First impression on unpacking the Q702 test unit was the solid feel and clean, minimalist styling.
Microsoft, HP, others shy away from Intel 'netbook' moniker
- — 31 January, 2009 10:13
Netbook. Subnotebook. Mini-notebook. Mini-laptop. Mini. Why so many names for the same low-powered laptop with 10-inch screen and no optical drive?
Netbooks are still in the early shakeout period when everyone is trying to figure out how to position the wildly popular devices. "Netbook" is the original term coined by Intel, maker of the netbook's Atom chip. Intel defines the netbook as "a simple, low-cost Internet device designed for basic Internet tasks such as browsing, social networking and education."
That's an accurate description of the netbook. But the companies trying to sell them would prefer to call them something that sounds a tad more capable. Cuter probably doesn't hurt, either.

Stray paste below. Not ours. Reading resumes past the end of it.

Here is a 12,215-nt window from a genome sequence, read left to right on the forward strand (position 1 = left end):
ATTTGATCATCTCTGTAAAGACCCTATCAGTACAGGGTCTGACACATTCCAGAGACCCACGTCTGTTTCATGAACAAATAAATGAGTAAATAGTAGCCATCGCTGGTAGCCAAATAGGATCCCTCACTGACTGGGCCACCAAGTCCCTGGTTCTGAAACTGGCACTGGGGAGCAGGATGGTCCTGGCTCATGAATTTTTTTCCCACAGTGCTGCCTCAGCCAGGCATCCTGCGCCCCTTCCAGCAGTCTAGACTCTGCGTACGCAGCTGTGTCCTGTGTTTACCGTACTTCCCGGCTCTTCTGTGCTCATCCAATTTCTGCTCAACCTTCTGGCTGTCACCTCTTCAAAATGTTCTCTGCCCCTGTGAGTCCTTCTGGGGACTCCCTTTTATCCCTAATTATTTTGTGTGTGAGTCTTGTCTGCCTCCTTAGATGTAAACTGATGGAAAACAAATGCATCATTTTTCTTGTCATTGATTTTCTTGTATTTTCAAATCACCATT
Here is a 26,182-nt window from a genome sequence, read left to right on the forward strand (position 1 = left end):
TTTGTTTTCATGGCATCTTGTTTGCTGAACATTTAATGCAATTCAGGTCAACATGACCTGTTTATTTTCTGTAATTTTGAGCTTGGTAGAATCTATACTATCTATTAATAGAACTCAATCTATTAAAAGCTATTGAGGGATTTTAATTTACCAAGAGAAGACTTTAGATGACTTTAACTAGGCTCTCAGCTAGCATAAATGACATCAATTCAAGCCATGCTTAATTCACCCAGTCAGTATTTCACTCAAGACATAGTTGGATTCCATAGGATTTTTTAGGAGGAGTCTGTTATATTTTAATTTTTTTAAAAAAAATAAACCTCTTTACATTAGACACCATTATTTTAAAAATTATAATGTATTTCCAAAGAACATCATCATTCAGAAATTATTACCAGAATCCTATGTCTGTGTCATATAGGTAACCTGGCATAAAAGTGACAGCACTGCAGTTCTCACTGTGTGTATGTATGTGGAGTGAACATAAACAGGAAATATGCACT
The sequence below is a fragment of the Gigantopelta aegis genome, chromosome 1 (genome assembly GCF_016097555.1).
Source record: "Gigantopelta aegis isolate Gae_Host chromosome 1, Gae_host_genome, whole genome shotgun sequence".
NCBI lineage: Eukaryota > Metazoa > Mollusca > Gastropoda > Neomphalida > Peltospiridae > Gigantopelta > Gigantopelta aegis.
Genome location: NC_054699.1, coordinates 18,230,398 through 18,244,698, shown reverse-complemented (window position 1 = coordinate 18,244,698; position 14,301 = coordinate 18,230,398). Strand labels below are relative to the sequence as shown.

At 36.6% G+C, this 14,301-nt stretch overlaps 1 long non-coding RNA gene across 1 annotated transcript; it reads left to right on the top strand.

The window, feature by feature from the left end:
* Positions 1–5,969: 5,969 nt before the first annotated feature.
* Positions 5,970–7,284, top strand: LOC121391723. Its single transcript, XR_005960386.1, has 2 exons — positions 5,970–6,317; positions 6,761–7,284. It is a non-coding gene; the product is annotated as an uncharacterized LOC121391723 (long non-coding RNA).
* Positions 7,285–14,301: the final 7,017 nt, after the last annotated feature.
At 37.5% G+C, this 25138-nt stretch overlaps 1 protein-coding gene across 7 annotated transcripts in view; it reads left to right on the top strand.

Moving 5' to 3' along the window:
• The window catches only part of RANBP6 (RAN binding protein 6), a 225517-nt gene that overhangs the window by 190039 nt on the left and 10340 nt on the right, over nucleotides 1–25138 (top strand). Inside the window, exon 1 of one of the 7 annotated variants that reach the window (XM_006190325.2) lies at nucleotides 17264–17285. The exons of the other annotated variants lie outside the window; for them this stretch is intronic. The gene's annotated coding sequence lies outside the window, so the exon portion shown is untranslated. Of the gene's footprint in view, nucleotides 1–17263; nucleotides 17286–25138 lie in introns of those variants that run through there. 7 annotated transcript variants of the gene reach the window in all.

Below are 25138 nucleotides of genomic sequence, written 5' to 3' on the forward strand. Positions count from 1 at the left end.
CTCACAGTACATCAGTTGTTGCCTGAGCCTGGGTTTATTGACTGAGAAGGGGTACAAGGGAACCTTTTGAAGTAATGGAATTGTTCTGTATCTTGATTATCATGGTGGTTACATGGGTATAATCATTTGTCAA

"Netbook is limiting, and conveys an idea that the device is simply for surfing the web or Internet," an HP spokesperson told The Standard. "We chose the name HP Mini notebook ("Mini" for short) because our minis do much more than simply provide a conduit or connection to the Internet or Web. Our HP Mini's are full-functioning companion notebook PCs that offer business users and consumers a more complete computing experience in a very small, portable, and personal form factor."
Evidently Microsoft feels the same market pressure. After ticking off all the same netbook limitations as the Intel definition, a Microsoft spokesperson said the company preferred to call netbooks "small notebook PCs."
Though it's currently passed over netbooks in favor of developing a processor for a new ultrathin category of laptop, AMD said it prefers to call netbooks "mininotebooks" because that's the term analyst firms such as Gartner and IDC use.
With Dell and most other laptop vendors also favoring some variation on "mini-notebook" (Asus' Eec line is the big exception), it appears netbooks are headed toward standardizing on that name -- at least until the netbook branches out from its current specs and a whole new crop of confusing product labels come along.